“The worst thing you can say about beauty is that it is in the eye of the beholder.” Thus, one of the world’s best-known visual communication designers, Stefan Sagmeister, chose to open the lecture he gave to the packed auditorium on the morning of the opening of the exhibition, Sagmeister & Walsh: A Retrospective. The Sagmeister & Walsh studio chooses to devote most of its work in recent years to the preoccupation with beauty. But this is not a discourse about the beauty of nature, but rather a discussion of man-made beauty, which can be assessed by clear criteria such as symmetry, proportion, harmony and balance.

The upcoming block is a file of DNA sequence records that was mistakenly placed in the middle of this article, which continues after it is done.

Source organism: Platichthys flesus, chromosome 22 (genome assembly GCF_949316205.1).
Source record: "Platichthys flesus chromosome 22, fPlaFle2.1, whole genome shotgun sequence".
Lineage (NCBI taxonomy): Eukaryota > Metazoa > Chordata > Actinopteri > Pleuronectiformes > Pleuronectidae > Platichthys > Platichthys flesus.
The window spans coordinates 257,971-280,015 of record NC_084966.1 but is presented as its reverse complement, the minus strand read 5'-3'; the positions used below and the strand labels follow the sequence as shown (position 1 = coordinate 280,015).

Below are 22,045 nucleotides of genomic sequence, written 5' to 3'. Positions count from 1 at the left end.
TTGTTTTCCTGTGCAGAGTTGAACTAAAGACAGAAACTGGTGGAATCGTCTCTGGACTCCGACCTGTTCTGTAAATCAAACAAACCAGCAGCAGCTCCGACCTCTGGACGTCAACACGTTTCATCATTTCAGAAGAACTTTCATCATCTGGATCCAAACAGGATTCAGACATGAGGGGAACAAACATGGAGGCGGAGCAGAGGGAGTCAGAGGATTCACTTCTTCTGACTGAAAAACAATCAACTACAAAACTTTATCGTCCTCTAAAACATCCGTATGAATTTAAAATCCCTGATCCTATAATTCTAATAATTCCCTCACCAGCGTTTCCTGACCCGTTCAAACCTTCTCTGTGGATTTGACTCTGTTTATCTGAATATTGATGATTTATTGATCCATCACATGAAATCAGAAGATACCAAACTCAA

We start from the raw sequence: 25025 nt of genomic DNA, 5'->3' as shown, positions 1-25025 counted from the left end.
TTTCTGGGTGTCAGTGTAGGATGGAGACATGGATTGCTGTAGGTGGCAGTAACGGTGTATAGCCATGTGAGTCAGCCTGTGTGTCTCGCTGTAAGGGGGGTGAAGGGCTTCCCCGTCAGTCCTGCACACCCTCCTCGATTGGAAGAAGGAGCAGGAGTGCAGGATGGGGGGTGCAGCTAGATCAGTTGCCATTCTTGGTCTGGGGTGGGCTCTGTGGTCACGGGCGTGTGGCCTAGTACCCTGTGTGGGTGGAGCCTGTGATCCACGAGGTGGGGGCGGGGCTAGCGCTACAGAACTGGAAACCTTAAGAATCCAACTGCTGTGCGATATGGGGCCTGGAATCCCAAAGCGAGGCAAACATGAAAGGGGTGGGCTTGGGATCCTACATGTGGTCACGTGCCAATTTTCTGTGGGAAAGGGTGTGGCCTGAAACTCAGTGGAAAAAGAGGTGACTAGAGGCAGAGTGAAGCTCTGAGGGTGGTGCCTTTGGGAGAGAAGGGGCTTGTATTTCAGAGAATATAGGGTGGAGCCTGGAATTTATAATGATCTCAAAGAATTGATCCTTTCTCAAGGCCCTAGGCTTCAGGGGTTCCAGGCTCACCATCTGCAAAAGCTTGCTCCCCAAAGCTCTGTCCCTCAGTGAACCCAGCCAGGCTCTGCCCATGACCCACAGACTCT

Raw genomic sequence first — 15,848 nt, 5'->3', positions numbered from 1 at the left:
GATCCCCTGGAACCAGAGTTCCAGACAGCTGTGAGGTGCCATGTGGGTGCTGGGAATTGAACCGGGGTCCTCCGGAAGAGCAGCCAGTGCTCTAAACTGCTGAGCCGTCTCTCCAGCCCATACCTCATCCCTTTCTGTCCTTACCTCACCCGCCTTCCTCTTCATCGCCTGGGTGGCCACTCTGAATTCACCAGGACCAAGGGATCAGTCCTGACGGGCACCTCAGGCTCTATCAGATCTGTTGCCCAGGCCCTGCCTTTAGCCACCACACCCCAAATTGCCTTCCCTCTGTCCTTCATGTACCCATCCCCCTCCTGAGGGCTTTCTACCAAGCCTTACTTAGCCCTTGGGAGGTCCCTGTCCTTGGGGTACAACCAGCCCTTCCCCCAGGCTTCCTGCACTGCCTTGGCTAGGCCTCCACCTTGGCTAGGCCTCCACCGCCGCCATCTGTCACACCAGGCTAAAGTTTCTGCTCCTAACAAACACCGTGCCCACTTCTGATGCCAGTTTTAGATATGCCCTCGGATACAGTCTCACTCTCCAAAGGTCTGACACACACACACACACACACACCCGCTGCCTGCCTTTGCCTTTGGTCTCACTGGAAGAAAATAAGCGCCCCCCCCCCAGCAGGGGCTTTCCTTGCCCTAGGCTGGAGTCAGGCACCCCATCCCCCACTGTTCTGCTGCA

There is a vast agreement among all of us on what we find beautiful, he argues, more than is commonly thought. In a short experiment, based on the work of the British psychologist Chris McManus, Sagmeister presented the local audience with two identical Mondrian paintings: one original and the other counterfeit. When the audience was asked to identify which of them was the original – only two people were wrong. This is not the first time Sagmeister has conducted this experiment. The same test was conducted in other countries where he lectured, and according to his testimony, about 85 percent of the respondents always pass the test. In other words, although Mondrian did not base his work on precise calculations of the golden ratio, most people – even those without an artistic background or without a familiar cultural background – still recognize the aesthetic qualities of his compositions. But Sagmeister wants to prove that beauty is not just an aesthetic cross-cultural perception, but that it is also consistent regardless of a medical or a mental state: “When we lose our mind, we can still recognize beauty.”